Yotam Ottolenghi's Iranian Vegetable Stew with Dried Limes
Small dried limes (or lemons) are a regular feature in Iranian cooking, adding a sharp tang and sweetish aroma to marinades, stews and salads. They are rock hard and not easy to grind (although you can do so, in a coffee or spice grinder) so puncture them a couple of times and then put them in whole. You can also buy them in powdered form although this isn’t as pungent. Sumac or grated lemon zest can be used as an alternative but if you are passing a Middle Eastern grocer’s or if you shop online, they are well worth seeking out. Serve this sweet and sharp stew with steamed rice – that’s all.
|1||large onion, finely diced (220g)|
|½ tsp||ground turmeric|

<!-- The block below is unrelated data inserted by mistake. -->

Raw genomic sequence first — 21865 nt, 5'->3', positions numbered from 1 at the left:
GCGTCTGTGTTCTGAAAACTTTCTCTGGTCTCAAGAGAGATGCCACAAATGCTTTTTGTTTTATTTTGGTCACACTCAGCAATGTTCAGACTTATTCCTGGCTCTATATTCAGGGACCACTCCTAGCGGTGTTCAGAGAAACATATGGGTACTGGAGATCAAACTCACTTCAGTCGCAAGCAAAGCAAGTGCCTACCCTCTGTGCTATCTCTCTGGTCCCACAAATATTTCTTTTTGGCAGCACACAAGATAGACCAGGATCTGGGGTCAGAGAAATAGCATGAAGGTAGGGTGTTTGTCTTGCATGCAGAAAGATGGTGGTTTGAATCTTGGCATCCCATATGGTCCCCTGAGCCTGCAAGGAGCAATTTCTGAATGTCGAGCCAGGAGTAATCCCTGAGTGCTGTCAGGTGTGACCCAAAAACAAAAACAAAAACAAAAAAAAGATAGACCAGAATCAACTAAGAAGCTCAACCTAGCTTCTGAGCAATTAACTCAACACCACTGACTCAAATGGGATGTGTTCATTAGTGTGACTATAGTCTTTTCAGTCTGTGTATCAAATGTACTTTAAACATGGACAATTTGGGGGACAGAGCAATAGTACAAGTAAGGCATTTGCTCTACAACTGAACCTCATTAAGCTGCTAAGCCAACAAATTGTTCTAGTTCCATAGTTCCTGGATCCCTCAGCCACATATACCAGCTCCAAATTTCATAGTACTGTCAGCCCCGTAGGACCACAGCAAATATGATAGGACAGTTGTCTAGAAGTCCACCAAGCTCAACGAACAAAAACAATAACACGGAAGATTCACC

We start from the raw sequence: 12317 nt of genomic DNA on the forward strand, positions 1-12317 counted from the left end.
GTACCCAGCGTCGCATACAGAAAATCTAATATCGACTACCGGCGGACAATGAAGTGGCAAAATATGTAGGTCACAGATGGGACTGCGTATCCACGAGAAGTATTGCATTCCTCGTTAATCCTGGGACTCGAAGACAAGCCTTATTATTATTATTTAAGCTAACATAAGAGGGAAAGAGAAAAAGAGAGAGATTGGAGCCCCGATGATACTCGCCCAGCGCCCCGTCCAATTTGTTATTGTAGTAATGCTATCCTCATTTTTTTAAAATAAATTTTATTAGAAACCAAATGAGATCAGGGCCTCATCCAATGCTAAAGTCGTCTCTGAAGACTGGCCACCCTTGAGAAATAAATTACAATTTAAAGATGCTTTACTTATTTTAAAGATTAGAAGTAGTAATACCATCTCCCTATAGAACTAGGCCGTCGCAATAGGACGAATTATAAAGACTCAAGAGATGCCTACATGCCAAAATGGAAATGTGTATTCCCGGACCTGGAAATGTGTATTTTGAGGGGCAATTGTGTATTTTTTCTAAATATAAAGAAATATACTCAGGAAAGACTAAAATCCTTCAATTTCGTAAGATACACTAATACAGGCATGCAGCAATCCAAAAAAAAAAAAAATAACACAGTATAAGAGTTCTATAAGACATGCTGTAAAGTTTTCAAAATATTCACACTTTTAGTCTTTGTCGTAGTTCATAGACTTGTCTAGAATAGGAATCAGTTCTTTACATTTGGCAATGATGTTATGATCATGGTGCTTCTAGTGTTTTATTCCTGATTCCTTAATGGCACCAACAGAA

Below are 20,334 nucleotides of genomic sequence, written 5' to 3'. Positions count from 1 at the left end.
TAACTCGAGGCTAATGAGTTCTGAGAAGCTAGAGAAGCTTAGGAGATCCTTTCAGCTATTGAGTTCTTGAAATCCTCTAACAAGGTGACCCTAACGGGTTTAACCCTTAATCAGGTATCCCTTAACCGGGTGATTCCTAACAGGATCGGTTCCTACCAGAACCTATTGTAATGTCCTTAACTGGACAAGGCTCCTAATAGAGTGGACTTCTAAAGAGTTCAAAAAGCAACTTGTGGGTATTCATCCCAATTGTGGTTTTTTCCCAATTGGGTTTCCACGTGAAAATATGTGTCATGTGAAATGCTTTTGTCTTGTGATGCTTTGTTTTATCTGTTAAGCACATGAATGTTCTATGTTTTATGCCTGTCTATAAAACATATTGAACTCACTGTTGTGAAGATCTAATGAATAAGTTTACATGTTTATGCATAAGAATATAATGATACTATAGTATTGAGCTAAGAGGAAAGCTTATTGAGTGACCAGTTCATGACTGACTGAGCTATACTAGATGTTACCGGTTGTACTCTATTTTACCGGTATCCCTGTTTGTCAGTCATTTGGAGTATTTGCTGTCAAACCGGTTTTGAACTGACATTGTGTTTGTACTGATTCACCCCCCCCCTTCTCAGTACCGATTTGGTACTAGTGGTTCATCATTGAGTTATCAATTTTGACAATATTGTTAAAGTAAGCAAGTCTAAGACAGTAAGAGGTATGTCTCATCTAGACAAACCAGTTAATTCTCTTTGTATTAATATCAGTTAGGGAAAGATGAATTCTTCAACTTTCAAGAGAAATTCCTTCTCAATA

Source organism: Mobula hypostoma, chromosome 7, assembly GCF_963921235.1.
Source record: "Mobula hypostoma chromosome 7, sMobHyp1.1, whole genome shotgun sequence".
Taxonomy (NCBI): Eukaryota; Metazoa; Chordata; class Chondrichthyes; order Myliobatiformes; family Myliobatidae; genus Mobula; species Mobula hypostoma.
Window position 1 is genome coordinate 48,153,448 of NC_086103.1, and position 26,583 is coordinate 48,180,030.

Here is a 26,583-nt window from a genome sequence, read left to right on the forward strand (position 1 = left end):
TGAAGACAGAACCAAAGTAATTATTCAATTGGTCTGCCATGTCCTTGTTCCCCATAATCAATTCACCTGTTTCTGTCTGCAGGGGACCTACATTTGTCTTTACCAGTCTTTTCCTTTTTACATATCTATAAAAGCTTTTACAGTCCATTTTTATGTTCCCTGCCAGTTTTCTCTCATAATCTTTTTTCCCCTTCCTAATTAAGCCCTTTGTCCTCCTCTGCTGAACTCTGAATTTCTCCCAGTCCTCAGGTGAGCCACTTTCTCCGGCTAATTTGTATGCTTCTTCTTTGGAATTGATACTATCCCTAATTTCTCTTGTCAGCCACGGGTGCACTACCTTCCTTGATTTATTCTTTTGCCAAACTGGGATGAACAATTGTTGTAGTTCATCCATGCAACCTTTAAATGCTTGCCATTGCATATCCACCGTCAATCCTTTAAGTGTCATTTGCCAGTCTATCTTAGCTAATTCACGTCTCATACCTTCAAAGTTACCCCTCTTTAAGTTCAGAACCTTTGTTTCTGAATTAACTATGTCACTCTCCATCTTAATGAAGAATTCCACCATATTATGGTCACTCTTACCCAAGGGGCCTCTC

|1½ tsp||cumin seeds|
|1 tbsp||tomato purée|
|1kg||Charlotte potatoes (or another waxy variety), peeled and chopped into 4cm chunks|
|1||medium butternut squash, peeled, deseeded and chopped into 4cm chunks (760g)|
|3||Iranian limes, pierced 2–3 times|
|1||green chilli, slit on one side from stem to tip|
|4||medium tomatoes, quartered (400g)|
|300g||Greek yoghurt (optional)|
Preheat the oven to 200ºC/180ºC Fan/Gas Mark 6.
Place a large casserole on a medium heat and sauté the butter, onion, turmeric and cumin for 10 minutes. Add the tomato purée and cook, stirring, for another 2 minutes. Bundle the herbs together and use some string to tie them into a bunch. Add these to the dish along with the potatoes, squash, limes, chilli, 1½ teaspoons of salt and 1 litre of water and bring to the boil. Reduce the heat and boil gently for 15 minutes, until the potatoes are semi-cooked. Stir through the tomatoes, spinach and barberries, crushing the limes gently to release some of the juice inside, and transfer everything to a large roasting tray. Bake uncovered for 20 minutes, or until the sauce has thickened a little and the vegetables are soft. Remove from the oven and allow to sit for 5 minutes before serving with a dollop of yoghurt on the side, if you choose.